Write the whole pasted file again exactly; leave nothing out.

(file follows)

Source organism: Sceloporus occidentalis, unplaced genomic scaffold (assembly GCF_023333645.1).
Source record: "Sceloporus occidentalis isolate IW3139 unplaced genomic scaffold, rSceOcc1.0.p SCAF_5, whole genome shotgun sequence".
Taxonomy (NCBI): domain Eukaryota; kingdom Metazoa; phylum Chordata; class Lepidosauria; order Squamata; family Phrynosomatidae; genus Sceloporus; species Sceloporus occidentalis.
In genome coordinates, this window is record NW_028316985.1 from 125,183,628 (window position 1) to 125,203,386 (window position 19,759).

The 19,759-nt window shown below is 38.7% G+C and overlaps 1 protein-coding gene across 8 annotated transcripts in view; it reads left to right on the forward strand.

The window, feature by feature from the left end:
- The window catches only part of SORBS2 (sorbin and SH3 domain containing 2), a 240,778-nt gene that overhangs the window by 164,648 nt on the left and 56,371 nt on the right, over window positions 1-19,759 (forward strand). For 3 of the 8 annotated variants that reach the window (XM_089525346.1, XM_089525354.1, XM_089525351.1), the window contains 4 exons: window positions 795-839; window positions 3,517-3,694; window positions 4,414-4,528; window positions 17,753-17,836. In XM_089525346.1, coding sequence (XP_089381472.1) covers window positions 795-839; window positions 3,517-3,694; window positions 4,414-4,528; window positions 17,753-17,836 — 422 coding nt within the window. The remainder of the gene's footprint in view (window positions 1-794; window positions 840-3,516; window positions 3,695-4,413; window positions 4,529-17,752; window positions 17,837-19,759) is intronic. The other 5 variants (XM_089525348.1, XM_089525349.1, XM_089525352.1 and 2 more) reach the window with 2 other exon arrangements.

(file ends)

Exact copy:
Source organism: Sceloporus occidentalis, unplaced genomic scaffold (assembly GCF_023333645.1).
Source record: "Sceloporus occidentalis isolate IW3139 unplaced genomic scaffold, rSceOcc1.0.p SCAF_5, whole genome shotgun sequence".
Taxonomy (NCBI): domain Eukaryota; kingdom Metazoa; phylum Chordata; class Lepidosauria; order Squamata; family Phrynosomatidae; genus Sceloporus; species Sceloporus occidentalis.
In genome coordinates, this window is record NW_028316985.1 from 125,183,628 (window position 1) to 125,203,386 (window position 19,759).

The 19,759-nt window shown below is 38.7% G+C and overlaps 1 protein-coding gene across 8 annotated transcripts in view; it reads left to right on the forward strand.

The window, feature by feature from the left end:
- The window catches only part of SORBS2 (sorbin and SH3 domain containing 2), a 240,778-nt gene that overhangs the window by 164,648 nt on the left and 56,371 nt on the right, over window positions 1-19,759 (forward strand). For 3 of the 8 annotated variants that reach the window (XM_089525346.1, XM_089525354.1, XM_089525351.1), the window contains 4 exons: window positions 795-839; window positions 3,517-3,694; window positions 4,414-4,528; window positions 17,753-17,836. In XM_089525346.1, coding sequence (XP_089381472.1) covers window positions 795-839; window positions 3,517-3,694; window positions 4,414-4,528; window positions 17,753-17,836 — 422 coding nt within the window. The remainder of the gene's footprint in view (window positions 1-794; window positions 840-3,516; window positions 3,695-4,413; window positions 4,529-17,752; window positions 17,837-19,759) is intronic. The other 5 variants (XM_089525348.1, XM_089525349.1, XM_089525352.1 and 2 more) reach the window with 2 other exon arrangements.